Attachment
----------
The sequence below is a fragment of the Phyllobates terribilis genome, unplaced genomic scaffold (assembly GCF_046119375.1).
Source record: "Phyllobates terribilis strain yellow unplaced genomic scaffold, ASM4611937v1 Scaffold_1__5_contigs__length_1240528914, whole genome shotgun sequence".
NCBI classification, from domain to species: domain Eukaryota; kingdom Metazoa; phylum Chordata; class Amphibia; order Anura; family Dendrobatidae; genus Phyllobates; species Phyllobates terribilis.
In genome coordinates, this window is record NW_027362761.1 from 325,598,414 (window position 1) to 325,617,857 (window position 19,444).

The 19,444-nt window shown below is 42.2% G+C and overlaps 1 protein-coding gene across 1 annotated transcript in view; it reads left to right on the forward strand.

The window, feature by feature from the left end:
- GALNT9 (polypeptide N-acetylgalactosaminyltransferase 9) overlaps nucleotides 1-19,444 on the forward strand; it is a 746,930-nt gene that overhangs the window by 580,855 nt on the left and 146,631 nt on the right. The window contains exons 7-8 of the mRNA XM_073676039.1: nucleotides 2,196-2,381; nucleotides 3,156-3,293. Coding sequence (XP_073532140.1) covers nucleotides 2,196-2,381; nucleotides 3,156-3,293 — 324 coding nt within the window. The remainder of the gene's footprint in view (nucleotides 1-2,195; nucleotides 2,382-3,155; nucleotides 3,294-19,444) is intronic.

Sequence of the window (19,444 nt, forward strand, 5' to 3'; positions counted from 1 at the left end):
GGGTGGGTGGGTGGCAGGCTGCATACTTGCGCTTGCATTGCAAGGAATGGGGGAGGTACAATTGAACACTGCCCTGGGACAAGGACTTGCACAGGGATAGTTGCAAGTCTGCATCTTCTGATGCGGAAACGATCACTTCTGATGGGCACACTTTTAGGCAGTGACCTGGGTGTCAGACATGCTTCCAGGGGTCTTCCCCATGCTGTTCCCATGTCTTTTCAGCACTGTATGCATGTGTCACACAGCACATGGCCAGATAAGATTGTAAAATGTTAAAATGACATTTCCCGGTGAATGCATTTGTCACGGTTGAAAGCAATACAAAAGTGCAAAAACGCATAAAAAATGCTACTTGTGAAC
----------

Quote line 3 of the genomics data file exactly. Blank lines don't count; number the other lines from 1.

NCBI classification, from domain to species: domain Eukaryota; kingdom Metazoa; phylum Chordata; class Amphibia; order Anura; family Dendrobatidae; genus Phyllobates; species Phyllobates terribilis.